New police command to help sexual crime and family violence victims

By Jessie Lim and Jong Ching Yee

SINGAPORE - The police will set up a new command, which aims to provide victims of sexual crime and family violence with more support, by 2023.

The Sexual Crime and Family Violence Command will be staffed by police officers who have specialized expertise in handling sexual crime and family violence cases and who possess good victim management skills.

Announcing this on Tuesday (April 12), Law and Home Affairs Minister K. Shanmugam said: "All of you know that (the Government) takes a very strong and firm stance on dealing with sexual offences.

"Over the years… we've strengthened our legislative levers. The police have also been active in reviewing its processes. The police are also taking very active steps to increase public awareness about sexual assault and what victims can do."

Mr. Shanmugam was speaking at the inaugural Sexual Assault Awareness Seminar held at the Police Cantonment Complex. It was attended by police officers and representatives from the Ministry of Social and Family Development and other organizations.

Between 2017 and 2020, there were about 9,200 reports of sexual assault, including rape, sexual assault by penetration, outrage of modesty and sexual offences involving children and vulnerable victims, said the police.

Of these, 869 were allegedly committed by family members or relatives.

Last year, there were 1,480 cases of outrage of modesty, which accounted for 42.3 per cent of all sexual crime cases reported. This was an increase of about 12 per cent from the 1,321 cases in 2020.

Child sexual abuse cases jumped 70 per cent from 261 cases investigated in 2020 to 443 cases last year - an 11-year high.

On Tuesday, Mr. Shanmugam outlined how the police will be enhancing its training for police officers so they can better respond to sexual crime cases. This will include seminars where officers will learn about the best practices to manage sexual crimes.

Currently, sexual assault cases are investigated by specialist units in the Singapore Police Force, with the Serious Sexual Crimes Branch leading investigations into rape and aggravated cases of sexual assault by penetration. The police will also be launching a one-stop webpage later this year, providing more resources to the public on the investigation processes for sexual crime cases and victim care measures available.

Another area of focus will be the importance of DNA collection in the context of sexual crimes. Citing an example, Mr. Shanmugam noted how the police were able to crack a rape case that was unsolved for more than a decade using DNA evidence.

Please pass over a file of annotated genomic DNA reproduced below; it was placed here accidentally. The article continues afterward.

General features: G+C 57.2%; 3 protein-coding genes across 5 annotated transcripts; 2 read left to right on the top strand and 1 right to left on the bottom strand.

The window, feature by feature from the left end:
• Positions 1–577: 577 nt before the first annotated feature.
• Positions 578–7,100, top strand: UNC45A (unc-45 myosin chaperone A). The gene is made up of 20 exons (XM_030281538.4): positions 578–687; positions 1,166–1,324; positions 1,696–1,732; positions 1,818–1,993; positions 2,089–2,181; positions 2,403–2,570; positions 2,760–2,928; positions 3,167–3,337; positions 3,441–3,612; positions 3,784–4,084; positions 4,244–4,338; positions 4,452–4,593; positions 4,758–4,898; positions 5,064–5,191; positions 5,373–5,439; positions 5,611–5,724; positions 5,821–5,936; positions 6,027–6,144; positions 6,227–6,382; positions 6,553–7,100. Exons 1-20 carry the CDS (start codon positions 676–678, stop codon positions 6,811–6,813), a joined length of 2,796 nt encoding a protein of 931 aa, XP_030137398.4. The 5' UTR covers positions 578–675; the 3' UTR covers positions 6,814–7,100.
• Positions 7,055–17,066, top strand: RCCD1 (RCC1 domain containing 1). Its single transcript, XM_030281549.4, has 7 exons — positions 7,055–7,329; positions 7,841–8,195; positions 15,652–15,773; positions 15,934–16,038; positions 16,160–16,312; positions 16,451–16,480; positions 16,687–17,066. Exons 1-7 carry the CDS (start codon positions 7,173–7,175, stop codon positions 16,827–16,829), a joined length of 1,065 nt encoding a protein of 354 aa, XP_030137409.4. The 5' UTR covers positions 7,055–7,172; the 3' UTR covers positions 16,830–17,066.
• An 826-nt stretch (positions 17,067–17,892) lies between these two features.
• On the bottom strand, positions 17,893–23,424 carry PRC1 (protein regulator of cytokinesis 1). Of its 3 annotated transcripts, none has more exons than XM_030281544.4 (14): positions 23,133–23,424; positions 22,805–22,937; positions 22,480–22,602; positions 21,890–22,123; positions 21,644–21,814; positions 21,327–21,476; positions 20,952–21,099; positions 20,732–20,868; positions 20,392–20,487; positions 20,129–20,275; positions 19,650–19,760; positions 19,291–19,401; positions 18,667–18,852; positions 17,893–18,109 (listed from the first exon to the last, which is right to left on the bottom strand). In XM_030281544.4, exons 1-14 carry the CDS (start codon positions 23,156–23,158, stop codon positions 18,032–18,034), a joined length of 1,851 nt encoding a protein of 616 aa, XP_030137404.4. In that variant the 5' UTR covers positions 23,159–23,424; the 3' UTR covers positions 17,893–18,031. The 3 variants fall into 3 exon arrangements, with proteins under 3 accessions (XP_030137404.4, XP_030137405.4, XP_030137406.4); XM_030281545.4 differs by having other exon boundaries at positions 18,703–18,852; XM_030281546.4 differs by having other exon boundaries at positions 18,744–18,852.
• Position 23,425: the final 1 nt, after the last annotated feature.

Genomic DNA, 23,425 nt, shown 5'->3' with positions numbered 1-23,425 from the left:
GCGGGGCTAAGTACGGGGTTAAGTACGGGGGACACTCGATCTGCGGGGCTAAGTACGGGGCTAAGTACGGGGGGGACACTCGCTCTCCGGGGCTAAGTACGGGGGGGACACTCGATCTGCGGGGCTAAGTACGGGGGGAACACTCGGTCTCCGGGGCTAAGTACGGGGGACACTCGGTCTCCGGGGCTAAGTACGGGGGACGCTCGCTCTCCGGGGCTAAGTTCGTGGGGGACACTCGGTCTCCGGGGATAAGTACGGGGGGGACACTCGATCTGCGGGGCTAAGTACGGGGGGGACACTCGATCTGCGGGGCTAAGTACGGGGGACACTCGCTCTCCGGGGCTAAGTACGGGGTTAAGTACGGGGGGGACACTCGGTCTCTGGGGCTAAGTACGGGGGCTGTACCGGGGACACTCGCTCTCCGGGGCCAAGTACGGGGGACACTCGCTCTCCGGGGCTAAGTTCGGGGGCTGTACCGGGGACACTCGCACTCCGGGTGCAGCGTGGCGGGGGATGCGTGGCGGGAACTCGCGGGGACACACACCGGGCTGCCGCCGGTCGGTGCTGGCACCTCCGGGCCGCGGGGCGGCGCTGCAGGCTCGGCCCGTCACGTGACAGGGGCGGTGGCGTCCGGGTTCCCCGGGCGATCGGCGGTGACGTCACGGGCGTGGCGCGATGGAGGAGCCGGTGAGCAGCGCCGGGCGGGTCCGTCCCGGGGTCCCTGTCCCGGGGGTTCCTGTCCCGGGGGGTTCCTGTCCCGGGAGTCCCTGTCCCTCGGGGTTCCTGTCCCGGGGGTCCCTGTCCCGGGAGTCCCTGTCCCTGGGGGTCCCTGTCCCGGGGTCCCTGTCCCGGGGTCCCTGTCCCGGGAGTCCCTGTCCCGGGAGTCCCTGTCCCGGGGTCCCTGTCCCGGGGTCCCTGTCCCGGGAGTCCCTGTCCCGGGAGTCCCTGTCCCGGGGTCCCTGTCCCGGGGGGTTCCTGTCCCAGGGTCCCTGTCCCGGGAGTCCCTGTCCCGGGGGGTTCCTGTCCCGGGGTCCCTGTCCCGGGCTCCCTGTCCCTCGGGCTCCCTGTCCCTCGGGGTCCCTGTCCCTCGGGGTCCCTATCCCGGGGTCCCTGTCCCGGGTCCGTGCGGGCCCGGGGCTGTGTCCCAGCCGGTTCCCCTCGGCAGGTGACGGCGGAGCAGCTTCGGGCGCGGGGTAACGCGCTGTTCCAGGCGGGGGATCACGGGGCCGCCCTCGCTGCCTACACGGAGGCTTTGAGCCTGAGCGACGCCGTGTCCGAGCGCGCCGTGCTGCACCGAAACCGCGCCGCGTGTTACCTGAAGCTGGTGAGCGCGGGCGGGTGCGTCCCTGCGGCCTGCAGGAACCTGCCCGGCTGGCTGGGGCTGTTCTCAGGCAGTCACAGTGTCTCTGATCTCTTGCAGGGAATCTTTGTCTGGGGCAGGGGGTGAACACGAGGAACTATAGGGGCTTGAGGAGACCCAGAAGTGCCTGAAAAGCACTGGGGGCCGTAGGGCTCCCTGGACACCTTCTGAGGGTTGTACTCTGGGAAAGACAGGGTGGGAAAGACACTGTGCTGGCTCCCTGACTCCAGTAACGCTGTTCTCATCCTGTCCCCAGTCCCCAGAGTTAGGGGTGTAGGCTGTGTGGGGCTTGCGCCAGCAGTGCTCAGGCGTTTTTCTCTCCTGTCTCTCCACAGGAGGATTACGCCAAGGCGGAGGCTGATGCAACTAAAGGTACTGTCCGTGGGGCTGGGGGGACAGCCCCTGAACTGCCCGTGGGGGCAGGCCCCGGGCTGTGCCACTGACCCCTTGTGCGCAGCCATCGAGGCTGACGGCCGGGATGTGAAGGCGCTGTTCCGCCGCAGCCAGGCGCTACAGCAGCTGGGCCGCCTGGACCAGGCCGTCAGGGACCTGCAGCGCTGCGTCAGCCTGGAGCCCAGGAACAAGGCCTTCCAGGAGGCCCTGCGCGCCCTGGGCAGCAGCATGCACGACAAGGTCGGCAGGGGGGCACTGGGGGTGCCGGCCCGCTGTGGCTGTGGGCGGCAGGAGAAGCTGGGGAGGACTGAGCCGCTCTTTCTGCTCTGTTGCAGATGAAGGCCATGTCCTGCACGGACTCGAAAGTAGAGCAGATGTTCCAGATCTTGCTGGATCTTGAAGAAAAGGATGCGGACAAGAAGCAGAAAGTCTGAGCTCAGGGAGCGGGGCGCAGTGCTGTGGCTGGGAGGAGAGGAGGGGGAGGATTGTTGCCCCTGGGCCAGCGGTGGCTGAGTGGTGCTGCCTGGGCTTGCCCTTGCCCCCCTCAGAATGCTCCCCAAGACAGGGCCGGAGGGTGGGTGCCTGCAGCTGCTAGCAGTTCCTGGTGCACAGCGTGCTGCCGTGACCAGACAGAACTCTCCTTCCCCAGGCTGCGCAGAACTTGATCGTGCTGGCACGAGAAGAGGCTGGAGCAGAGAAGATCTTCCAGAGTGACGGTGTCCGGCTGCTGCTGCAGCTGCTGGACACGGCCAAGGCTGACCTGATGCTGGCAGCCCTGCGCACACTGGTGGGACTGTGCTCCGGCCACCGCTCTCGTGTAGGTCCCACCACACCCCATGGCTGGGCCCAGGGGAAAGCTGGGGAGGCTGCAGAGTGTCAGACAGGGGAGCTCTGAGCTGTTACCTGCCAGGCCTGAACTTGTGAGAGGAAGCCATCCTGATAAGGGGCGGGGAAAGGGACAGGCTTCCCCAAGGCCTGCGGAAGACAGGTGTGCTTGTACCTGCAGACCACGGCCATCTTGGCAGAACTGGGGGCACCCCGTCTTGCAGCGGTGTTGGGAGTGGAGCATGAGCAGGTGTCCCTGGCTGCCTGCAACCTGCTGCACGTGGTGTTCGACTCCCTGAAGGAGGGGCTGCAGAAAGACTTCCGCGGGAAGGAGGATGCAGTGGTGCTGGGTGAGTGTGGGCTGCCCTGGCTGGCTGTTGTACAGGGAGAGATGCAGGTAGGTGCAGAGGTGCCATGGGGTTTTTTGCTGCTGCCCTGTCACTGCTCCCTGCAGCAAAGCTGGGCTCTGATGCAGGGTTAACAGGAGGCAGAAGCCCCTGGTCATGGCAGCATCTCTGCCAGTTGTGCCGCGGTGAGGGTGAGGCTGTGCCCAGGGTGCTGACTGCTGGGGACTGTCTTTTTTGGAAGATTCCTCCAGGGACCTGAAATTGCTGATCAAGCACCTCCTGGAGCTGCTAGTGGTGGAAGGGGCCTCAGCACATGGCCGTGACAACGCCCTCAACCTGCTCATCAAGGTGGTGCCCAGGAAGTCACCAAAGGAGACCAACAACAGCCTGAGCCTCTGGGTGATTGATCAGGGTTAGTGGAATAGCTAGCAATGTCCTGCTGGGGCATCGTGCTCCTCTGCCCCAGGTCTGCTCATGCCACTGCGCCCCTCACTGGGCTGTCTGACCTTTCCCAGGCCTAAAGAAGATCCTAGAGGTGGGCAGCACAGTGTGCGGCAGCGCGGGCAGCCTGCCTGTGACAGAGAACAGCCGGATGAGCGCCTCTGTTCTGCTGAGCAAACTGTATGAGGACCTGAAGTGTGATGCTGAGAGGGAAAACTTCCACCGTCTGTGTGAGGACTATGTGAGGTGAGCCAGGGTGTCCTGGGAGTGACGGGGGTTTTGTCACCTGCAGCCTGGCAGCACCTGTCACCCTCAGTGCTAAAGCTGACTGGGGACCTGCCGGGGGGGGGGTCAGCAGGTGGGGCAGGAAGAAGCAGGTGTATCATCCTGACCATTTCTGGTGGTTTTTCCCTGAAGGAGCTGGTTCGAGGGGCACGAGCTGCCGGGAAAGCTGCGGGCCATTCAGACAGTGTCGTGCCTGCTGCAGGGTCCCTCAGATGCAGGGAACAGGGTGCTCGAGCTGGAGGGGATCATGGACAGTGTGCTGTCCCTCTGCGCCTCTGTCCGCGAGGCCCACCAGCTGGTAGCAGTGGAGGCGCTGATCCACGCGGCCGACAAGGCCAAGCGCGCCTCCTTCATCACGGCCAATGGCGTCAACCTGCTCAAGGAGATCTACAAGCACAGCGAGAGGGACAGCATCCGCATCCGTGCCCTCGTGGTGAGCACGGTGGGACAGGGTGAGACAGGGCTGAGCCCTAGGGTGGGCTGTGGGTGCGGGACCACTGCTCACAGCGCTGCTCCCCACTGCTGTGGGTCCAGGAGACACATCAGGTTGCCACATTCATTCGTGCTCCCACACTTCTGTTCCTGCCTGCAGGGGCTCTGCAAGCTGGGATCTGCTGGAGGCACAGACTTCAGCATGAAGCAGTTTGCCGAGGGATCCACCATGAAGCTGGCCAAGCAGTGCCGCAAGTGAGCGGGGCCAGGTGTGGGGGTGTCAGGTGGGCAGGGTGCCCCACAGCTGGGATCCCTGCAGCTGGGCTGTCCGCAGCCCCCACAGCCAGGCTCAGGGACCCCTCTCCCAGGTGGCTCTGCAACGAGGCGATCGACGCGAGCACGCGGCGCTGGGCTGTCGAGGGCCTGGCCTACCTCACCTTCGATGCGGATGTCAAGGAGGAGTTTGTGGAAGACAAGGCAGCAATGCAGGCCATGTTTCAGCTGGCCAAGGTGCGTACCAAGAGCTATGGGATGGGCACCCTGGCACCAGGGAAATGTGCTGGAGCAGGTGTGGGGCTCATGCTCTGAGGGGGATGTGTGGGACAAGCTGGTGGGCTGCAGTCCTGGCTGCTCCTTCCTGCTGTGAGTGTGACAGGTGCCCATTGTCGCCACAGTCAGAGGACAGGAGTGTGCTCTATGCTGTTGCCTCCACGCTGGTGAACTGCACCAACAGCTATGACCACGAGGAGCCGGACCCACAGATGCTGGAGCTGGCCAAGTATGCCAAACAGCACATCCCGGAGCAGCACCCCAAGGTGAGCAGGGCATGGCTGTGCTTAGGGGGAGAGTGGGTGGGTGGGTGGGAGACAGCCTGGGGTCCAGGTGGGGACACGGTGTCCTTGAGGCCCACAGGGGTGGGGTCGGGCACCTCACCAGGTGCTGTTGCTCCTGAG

In addition to these measures, the police will be working more closely with community partners to better support sexual assault victims.

Ms. Kristine Lam, lead social worker at CCPS, said victims suffer different types of trauma, such as nightmares, anxiety and fear of going out.

She gave an example she came across: “The victim did not even dare to pick up calls from unknown numbers, because anything that she doesn’t know, she just doesn’t dare to try.”

This also included a fear of online ordering, because the victim’s phone number would be shared with the logistical company and beyond.

Station Inspector Norain Omar from the police’s current Special Victims Unit said that every victim’s scenario is unique, but some telltale signs are being evasive or digressing from the conversation topic. For instance, if the sexual assault happened at home, victims might avoid talking about their home.

Earlier this month, a new charity, SG Her Empowerment, was set up to tackle online and sexual harms against women.

Led by veteran lawyer Stefanie Yuen Thio, the charity will work closely with the Law Society to provide pro bono legal advice to victims.

Lawyer Stefanie Yuen Thio leads SG Her Empowerment, a charity that was set up to tackle online and sexual harms against women.

Mr. Shanmugam said: "I am glad to see a new community-led charity working to empower women and girls and continuing the dialogues started in the Conversations on Women's Development and recent White Paper on Singapore Women's Development."

Last week, Parliament passed the White Paper, which provides a 10-year road map to ensuring all women in Singapore have greater access to opportunities and more equal partnerships with men.

The White Paper also covers plans to support victims of violence, so more victims can report abuse and seek immediate help from the police and social service professionals.